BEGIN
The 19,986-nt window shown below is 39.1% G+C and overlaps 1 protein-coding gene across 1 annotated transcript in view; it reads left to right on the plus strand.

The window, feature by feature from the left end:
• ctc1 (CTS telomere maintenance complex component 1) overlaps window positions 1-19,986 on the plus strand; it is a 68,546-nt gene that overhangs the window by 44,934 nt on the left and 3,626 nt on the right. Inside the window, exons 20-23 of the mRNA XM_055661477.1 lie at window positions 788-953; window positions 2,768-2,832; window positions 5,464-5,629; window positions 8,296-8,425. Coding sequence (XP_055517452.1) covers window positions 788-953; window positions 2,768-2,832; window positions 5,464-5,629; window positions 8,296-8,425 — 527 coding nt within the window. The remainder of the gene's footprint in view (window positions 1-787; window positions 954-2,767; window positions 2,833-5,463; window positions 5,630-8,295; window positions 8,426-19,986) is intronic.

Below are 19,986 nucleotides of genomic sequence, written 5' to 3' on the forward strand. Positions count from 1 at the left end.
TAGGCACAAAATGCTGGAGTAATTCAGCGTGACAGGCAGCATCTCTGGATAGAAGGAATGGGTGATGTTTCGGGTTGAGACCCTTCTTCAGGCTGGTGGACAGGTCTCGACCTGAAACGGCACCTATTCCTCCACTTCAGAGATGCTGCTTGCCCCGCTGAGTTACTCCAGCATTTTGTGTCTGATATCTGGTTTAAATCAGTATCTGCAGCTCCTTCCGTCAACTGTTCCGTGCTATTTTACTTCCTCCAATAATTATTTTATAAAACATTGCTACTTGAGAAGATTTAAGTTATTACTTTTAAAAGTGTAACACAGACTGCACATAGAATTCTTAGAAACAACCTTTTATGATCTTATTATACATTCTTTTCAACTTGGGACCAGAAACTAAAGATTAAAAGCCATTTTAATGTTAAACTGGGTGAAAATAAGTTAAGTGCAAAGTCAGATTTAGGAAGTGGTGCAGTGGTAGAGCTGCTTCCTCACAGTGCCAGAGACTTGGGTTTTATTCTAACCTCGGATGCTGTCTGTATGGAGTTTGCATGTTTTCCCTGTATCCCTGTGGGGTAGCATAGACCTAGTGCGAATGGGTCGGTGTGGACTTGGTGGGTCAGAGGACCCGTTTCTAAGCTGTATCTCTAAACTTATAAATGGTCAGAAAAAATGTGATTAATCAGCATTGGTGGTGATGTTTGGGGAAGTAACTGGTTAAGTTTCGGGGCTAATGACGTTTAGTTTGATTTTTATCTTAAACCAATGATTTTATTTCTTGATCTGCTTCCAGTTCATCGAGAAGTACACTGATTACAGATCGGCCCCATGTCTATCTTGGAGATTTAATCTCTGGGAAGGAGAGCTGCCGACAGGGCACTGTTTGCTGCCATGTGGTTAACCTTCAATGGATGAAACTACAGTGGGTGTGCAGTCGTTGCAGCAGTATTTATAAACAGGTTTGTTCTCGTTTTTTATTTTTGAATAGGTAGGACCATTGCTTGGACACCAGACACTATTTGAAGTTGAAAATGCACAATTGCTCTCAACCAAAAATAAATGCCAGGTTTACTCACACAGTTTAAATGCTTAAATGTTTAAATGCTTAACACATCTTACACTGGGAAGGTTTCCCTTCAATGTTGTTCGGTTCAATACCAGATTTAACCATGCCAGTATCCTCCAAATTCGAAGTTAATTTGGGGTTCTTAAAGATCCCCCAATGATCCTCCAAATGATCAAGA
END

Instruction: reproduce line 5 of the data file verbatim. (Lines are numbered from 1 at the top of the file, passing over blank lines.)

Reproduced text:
TAGGCACAAAATGCTGGAGTAATTCAGCGTGACAGGCAGCATCTCTGGATAGAAGGAATGGGTGATGTTTCGGGTTGAGACCCTTCTTCAGGCTGGTGGACAGGTCTCGACCTGAAACGGCACCTATTCCTCCACTTCAGAGATGCTGCTTGCCCCGCTGAGTTACTCCAGCATTTTGTGTCTGATATCTGGTTTAAATCAGTATCTGCAGCTCCTTCCGTCAACTGTTCCGTGCTATTTTACTTCCTCCAATAATTATTTTATAAAACATTGCTACTTGAGAAGATTTAAGTTATTACTTTTAAAAGTGTAACACAGACTGCACATAGAATTCTTAGAAACAACCTTTTATGATCTTATTATACATTCTTTTCAACTTGGGACCAGAAACTAAAGATTAAAAGCCATTTTAATGTTAAACTGGGTGAAAATAAGTTAAGTGCAAAGTCAGATTTAGGAAGTGGTGCAGTGGTAGAGCTGCTTCCTCACAGTGCCAGAGACTTGGGTTTTATTCTAACCTCGGATGCTGTCTGTATGGAGTTTGCATGTTTTCCCTGTATCCCTGTGGGGTAGCATAGACCTAGTGCGAATGGGTCGGTGTGGACTTGGTGGGTCAGAGGACCCGTTTCTAAGCTGTATCTCTAAACTTATAAATGGTCAGAAAAAATGTGATTAATCAGCATTGGTGGTGATGTTTGGGGAAGTAACTGGTTAAGTTTCGGGGCTAATGACGTTTAGTTTGATTTTTATCTTAAACCAATGATTTTATTTCTTGATCTGCTTCCAGTTCATCGAGAAGTACACTGATTACAGATCGGCCCCATGTCTATCTTGGAGATTTAATCTCTGGGAAGGAGAGCTGCCGACAGGGCACTGTTTGCTGCCATGTGGTTAACCTTCAATGGATGAAACTACAGTGGGTGTGCAGTCGTTGCAGCAGTATTTATAAACAGGTTTGTTCTCGTTTTTTATTTTTGAATAGGTAGGACCATTGCTTGGACACCAGACACTATTTGAAGTTGAAAATGCACAATTGCTCTCAACCAAAAATAAATGCCAGGTTTACTCACACAGTTTAAATGCTTAAATGTTTAAATGCTTAACACATCTTACACTGGGAAGGTTTCCCTTCAATGTTGTTCGGTTCAATACCAGATTTAACCATGCCAGTATCCTCCAAATTCGAAGTTAATTTGGGGTTCTTAAAGATCCCCCAATGATCCTCCAAATGATCAAGA